Many Island Holidays’ clients know Ascension Island as the place where you get off the aeroplane for some fresh air and a stretch of the legs en route to the Falklands. In the transit area you’re aware that it’s a warm place, but that’s about it.
The island is located just south of the Equator in the South Atlantic Ocean and at first sight seems to be a lump of mountainous rock. But it’s much more
than that. With 32 sandy beaches, most of them home to nesting turtles in season, blow holes, fumaroles, hidden glades and valleys and 44 volcanic craters there is much to interest the visitor. Tourism is still in its infancy and within 24 hours you feel that you are part of the community.
For the walker, Ascension is the perfect place with 20 wonderful “Letterbox” walks – the letterboxes dating back to 17th century when passing ships would leave communications to be picked up and passed on.
The stars of the show are penguins – five species plus an itinerant Erect-crested which has somehow found his way to join the resident Rockhoppers. The wonderful Black-browed Albatross breeds on some of the islands and there is no better experience than to sit close to a colony watching as pairs show their very real affection for each other.
Bird life isn’t just limited to the seabirds. The rare Striated Caracara (known as Johnny Rook) and its more common relative the Crested Caracara are among the birds of prey, along with such specialities as Red-backed Hawk while the Long-tailed Meadowlark (or Military Starling) adds colour and character.
Meanwhile the rocky shores and beaches and the neighbouring thickets of tussock grass are home to Sea Lions and Elephant Seals while Killer Whales patrol offshore. Flowers and plants add to the interest with many of the islands being thick with the Falklands’ equivalent of heather, diddle-dee, the berries of which make superb jam.
Visit Stanley and Volunteer Point, the largest King Penguin colony. Then move on to Port Howard, to Sea Lion Island and Pebble Island Saunders. Stay on the enchanting Carcass Island and take a day trip to West Point with its Black-browed Albatross & Rockhopper Penguin colony, English country garden and famous afternoon teas.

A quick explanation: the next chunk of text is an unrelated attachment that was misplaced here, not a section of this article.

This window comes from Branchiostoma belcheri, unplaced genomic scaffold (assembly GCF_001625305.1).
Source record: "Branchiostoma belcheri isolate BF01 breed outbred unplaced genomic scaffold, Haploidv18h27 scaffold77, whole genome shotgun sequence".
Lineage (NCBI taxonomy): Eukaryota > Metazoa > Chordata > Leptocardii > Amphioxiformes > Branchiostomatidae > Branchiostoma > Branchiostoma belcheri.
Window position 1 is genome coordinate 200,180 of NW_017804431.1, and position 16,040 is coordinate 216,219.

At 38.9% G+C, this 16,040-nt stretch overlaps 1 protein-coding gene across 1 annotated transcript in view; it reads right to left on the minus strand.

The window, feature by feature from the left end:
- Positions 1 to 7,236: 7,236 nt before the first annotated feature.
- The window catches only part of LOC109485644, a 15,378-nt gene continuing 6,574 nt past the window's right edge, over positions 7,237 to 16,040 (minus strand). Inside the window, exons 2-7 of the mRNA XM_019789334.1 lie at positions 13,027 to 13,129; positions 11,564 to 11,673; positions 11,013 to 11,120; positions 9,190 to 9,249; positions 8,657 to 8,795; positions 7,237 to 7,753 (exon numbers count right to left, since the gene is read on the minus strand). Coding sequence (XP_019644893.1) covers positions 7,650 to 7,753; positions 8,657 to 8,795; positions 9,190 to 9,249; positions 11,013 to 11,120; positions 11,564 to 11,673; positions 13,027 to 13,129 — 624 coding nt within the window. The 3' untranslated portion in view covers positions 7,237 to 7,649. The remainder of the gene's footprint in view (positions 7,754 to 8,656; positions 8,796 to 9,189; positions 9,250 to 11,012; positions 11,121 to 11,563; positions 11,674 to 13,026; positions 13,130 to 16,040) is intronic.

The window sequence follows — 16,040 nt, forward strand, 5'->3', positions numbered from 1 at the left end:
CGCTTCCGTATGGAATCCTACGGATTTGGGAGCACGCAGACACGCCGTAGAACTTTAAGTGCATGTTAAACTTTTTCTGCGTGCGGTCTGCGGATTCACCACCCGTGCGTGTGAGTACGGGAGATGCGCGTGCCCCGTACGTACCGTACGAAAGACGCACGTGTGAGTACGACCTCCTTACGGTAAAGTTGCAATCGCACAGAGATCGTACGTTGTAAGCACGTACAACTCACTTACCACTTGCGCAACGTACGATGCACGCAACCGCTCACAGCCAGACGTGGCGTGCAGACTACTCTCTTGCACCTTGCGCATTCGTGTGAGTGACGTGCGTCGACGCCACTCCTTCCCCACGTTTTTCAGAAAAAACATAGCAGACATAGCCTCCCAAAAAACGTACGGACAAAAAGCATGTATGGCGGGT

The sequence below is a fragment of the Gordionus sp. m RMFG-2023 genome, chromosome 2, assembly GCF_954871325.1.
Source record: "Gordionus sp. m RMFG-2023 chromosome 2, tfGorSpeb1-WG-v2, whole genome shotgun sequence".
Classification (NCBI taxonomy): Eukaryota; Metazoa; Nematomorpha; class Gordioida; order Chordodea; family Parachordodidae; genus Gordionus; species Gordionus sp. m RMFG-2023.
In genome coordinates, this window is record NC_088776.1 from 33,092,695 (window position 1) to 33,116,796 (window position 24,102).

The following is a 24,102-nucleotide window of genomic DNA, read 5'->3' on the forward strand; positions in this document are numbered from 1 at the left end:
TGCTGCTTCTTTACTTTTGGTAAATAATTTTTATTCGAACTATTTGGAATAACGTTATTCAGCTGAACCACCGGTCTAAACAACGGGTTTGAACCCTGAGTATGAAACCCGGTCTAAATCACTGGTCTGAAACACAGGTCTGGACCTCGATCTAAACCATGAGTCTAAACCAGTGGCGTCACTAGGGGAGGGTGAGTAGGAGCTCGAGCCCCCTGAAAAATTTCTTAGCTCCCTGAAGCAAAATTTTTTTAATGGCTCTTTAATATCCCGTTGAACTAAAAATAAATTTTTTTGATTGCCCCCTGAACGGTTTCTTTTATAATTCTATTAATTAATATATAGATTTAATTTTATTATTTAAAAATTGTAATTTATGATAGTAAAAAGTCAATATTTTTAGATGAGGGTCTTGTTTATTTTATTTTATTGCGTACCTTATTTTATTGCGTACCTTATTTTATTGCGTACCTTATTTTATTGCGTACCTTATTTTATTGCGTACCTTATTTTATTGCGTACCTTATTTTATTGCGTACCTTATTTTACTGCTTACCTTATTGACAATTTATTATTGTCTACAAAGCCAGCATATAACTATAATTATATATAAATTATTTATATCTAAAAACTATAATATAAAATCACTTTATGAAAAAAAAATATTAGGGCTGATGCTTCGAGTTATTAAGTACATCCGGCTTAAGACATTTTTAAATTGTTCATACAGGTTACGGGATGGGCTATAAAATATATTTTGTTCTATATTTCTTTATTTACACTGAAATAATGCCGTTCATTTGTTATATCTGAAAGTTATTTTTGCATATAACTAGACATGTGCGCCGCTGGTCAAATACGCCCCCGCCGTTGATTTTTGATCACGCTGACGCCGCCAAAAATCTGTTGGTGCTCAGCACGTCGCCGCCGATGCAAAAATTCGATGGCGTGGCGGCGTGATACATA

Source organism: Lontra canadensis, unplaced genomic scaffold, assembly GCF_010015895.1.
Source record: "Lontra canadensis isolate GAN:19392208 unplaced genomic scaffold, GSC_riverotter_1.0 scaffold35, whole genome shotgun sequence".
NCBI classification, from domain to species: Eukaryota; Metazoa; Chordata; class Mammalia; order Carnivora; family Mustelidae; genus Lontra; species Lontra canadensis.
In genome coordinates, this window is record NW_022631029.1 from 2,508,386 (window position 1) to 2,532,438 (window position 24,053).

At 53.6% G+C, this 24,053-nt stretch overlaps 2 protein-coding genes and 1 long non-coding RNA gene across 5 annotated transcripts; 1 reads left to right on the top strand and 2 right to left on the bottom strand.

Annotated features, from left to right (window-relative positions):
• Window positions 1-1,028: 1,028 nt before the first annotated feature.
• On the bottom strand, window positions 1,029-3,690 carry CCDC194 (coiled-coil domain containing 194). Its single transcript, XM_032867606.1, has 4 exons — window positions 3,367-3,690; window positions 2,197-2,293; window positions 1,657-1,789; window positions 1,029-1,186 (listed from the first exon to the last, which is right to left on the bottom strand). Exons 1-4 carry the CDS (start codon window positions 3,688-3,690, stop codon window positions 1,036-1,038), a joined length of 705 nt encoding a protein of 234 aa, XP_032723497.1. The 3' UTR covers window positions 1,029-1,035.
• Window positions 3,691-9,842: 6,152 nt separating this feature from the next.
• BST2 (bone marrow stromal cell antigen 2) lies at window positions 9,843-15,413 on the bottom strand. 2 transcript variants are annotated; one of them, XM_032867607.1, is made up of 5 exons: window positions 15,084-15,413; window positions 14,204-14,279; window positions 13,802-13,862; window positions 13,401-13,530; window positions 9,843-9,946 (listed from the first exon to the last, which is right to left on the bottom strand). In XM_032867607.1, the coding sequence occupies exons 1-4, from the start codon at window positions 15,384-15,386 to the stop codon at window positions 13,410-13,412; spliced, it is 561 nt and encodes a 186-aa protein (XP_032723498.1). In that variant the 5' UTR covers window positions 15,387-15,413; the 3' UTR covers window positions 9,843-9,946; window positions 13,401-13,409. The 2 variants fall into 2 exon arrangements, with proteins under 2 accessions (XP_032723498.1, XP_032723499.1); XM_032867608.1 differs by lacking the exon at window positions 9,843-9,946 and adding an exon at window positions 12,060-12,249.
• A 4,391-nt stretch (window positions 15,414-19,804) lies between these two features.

Gloriously remote and a world apart, the Faroe Islands lie in the North Atlantic half way between Shetland and Iceland. Here the islands' 45,000 inhabitants live amidst dramatic mountain and cliff scenery, politically tied to Denmark but with the kind of independent streak essential to living in such a remote environment.
These are islands where the past and the present sit comfortably side by side. The Faroese are proud of their heritage and maintain their traditions in language, in music, in dance and in national dress. These islands are different. Where else would you find a sheep grazing on the roof of a house? Where else would you find some young men going in to the sea to scuba dive to recover from a heavy night? Where else would you find an international pop star performing at a concert alongside school kids playing classical music?
Many of those of you who have been to the Faroe Islands before have been captivated by their very special atmosphere and stunning scenery and surprised by the geographical scale which means that it's not possible to incorporate all the different islands and possibilities in one holiday.
Visit the southern islands and also Vagar. If you are there in July, take in the St Olaf Festival when Torshavn lets its hair down and celebrates its heritage and independence as its Parliament opens. Traditional costumes, the chain dance in the streets of Torshavn, boat races and racing of Icelandic ponies plus exhibitions throughout the town create a unique experience of a Festival geared to local people but where visitors are welcome.